The work stoppages and potential for lengthy delays encountered by the much-heralded Panama Canal expansion project really couldn't have worked out any better for the major North American railroads. When the expansion was first announced, there were many who saw it as a potential killer of the rail service line. Now, it may be the other way around.
After decades of being treated like a second-class citizen, the threat posed by an expanded Canal and the growth of intermodal in recent years has caused the railroads to place an increased emphasis on service, in-transit visibility, and timeliness of both arrival times and container availability. Also, as the clear growth engine for the industry, the eastern and western railroads are offering more capacity and opening up new (or re-opening old) terminals to expand service offerings.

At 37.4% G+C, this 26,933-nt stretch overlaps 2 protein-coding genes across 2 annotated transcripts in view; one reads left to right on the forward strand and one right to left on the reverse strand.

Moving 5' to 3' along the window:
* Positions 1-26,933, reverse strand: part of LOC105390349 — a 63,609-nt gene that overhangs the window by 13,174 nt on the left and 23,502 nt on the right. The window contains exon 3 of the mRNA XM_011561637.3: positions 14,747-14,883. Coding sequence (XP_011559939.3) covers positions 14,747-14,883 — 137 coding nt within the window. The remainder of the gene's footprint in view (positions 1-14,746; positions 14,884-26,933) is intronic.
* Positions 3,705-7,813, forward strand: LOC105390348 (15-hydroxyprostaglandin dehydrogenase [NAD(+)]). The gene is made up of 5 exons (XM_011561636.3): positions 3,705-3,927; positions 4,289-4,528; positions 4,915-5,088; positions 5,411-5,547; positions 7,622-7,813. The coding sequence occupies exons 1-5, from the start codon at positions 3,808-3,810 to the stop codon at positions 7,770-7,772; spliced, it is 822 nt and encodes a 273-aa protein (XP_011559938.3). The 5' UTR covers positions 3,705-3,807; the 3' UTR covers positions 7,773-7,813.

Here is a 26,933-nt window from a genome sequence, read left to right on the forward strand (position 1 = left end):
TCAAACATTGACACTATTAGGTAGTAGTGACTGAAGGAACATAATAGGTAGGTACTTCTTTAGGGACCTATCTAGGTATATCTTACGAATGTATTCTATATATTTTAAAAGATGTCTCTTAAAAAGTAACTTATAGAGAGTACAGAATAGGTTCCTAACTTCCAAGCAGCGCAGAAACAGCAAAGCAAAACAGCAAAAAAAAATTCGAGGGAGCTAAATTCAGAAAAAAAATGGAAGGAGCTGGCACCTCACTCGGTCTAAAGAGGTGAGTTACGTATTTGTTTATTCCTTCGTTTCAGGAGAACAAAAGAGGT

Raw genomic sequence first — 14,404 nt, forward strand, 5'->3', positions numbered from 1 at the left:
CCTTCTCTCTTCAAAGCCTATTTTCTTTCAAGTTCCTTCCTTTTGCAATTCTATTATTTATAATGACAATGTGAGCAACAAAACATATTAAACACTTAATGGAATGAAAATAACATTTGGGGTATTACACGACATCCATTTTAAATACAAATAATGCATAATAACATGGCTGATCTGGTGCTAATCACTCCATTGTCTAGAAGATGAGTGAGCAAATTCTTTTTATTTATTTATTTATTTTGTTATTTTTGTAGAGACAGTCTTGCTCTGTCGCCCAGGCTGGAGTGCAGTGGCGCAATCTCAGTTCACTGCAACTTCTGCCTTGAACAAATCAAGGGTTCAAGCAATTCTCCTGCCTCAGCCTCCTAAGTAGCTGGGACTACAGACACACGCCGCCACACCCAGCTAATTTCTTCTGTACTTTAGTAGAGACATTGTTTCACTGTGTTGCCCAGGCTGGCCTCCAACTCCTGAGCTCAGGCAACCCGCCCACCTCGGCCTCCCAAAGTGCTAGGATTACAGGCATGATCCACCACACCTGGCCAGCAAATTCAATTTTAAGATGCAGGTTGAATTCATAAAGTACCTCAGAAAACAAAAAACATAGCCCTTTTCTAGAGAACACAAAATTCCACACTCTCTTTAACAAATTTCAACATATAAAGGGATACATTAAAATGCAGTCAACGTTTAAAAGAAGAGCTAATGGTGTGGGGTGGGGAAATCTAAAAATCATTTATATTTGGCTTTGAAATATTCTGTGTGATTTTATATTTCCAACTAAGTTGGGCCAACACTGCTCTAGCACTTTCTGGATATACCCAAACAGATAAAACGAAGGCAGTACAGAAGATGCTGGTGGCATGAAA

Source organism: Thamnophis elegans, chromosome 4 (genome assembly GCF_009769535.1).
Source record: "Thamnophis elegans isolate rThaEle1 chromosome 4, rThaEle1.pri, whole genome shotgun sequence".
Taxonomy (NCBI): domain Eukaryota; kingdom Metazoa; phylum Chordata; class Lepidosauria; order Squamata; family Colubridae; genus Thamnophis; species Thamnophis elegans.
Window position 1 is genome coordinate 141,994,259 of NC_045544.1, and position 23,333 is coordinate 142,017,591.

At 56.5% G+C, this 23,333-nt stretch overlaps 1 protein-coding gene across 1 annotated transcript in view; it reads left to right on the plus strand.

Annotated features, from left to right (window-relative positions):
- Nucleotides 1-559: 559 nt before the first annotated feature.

The result for shippers is increased options, better service, and aggressive pricing. And now, with the Canal's problems mounting and timeline being pushed further out, the project that was supposed to be the intermodal killer may open up an industry that is stronger than ever with a host of new, highly-satisfied customers in hand.
Take a closer look at this and other transportation topics in Tompkins Supply Chain Consortium's new report, Trends in the Transportation Industry.